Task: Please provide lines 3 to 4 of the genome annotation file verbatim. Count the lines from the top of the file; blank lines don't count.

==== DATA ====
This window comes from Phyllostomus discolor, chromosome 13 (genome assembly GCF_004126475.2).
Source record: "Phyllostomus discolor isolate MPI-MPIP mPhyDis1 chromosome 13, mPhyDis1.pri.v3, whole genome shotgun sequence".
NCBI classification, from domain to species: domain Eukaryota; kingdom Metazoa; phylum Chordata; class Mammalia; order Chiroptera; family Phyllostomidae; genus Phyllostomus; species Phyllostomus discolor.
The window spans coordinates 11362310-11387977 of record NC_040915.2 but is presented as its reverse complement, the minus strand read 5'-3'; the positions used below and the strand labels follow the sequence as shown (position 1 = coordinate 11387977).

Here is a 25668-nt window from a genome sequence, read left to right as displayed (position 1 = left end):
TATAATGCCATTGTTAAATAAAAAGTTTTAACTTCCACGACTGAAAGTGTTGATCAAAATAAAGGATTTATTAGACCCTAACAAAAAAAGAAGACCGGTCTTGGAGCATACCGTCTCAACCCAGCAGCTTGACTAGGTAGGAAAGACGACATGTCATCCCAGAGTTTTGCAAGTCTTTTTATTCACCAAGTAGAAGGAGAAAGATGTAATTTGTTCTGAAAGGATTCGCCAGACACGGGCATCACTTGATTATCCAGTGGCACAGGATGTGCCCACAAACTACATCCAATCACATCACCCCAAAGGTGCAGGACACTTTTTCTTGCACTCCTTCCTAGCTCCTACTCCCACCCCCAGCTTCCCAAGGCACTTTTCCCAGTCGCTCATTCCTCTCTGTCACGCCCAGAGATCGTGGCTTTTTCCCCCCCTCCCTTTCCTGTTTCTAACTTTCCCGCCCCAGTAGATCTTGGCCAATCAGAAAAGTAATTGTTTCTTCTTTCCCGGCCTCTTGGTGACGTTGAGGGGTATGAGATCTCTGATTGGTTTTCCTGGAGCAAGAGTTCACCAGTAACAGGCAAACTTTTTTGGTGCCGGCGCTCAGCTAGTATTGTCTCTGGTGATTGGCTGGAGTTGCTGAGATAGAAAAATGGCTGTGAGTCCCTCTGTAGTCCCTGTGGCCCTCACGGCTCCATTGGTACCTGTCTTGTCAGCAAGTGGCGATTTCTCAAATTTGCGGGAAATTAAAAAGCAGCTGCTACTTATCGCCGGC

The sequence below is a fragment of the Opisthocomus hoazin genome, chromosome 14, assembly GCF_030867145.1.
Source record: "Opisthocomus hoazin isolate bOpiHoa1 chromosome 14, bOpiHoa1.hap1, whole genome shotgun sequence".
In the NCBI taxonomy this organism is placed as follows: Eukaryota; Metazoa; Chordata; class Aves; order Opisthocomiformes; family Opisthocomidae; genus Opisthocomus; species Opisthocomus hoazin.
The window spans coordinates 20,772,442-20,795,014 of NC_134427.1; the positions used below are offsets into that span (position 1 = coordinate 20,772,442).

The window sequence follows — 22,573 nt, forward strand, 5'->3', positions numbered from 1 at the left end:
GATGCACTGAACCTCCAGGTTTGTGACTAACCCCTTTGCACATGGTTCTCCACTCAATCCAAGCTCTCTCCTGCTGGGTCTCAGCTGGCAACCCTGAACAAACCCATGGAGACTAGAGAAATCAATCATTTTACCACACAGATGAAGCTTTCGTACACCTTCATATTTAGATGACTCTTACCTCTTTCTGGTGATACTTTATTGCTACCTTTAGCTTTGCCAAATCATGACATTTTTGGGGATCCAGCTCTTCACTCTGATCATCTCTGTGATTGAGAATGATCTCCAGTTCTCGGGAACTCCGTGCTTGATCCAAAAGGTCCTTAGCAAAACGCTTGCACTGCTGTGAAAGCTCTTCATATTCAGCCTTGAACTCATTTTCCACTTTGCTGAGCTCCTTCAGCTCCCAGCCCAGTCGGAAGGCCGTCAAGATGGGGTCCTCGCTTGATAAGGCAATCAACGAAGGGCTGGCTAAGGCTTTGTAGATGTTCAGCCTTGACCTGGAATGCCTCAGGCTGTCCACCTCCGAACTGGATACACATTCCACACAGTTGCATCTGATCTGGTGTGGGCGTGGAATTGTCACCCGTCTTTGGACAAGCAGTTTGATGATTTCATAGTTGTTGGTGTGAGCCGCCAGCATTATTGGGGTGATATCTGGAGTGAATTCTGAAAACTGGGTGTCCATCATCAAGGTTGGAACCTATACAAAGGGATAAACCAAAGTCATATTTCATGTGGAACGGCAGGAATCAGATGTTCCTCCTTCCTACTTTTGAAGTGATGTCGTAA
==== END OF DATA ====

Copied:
NCBI classification, from domain to species: domain Eukaryota; kingdom Metazoa; phylum Chordata; class Mammalia; order Chiroptera; family Phyllostomidae; genus Phyllostomus; species Phyllostomus discolor.
The window spans coordinates 11362310-11387977 of record NC_040915.2 but is presented as its reverse complement, the minus strand read 5'-3'; the positions used below and the strand labels follow the sequence as shown (position 1 = coordinate 11387977).